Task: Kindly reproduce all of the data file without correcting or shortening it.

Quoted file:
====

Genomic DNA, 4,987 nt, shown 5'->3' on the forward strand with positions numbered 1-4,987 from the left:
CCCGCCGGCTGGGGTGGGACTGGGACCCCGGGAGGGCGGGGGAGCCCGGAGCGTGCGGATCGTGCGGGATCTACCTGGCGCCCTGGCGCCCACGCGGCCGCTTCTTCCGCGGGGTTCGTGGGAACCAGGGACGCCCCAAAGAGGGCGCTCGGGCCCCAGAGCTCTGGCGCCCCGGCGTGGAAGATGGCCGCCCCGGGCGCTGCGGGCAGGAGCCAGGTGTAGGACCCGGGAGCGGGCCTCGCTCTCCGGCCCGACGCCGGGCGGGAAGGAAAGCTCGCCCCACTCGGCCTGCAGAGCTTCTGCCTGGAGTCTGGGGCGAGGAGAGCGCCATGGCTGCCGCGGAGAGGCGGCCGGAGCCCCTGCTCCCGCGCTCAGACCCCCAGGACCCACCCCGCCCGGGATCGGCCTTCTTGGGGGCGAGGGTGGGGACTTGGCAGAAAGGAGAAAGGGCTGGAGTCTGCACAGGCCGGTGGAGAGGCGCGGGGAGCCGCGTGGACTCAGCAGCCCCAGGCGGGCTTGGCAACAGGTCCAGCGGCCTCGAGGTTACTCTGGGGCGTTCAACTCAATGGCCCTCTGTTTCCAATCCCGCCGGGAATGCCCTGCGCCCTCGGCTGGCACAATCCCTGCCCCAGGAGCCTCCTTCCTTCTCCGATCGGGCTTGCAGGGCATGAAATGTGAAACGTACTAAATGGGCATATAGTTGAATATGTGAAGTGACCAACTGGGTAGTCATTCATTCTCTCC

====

Genomic DNA, 4,987 nt, shown 5'->3' on the forward strand with positions numbered 1-4,987 from the left:
CCCGCCGGCTGGGGTGGGACTGGGACCCCGGGAGGGCGGGGGAGCCCGGAGCGTGCGGATCGTGCGGGATCTACCTGGCGCCCTGGCGCCCACGCGGCCGCTTCTTCCGCGGGGTTCGTGGGAACCAGGGACGCCCCAAAGAGGGCGCTCGGGCCCCAGAGCTCTGGCGCCCCGGCGTGGAAGATGGCCGCCCCGGGCGCTGCGGGCAGGAGCCAGGTGTAGGACCCGGGAGCGGGCCTCGCTCTCCGGCCCGACGCCGGGCGGGAAGGAAAGCTCGCCCCACTCGGCCTGCAGAGCTTCTGCCTGGAGTCTGGGGCGAGGAGAGCGCCATGGCTGCCGCGGAGAGGCGGCCGGAGCCCCTGCTCCCGCGCTCAGACCCCCAGGACCCACCCCGCCCGGGATCGGCCTTCTTGGGGGCGAGGGTGGGGACTTGGCAGAAAGGAGAAAGGGCTGGAGTCTGCACAGGCCGGTGGAGAGGCGCGGGGAGCCGCGTGGACTCAGCAGCCCCAGGCGGGCTTGGCAACAGGTCCAGCGGCCTCGAGGTTACTCTGGGGCGTTCAACTCAATGGCCCTCTGTTTCCAATCCCGCCGGGAATGCCCTGCGCCCTCGGCTGGCACAATCCCTGCCCCAGGAGCCTCCTTCCTTCTCCGATCGGGCTTGCAGGGCATGAAATGTGAAACGTACTAAATGGGCATATAGTTGAATATGTGAAGTGACCAACTGGGTAGTCATTCATTCTCTCC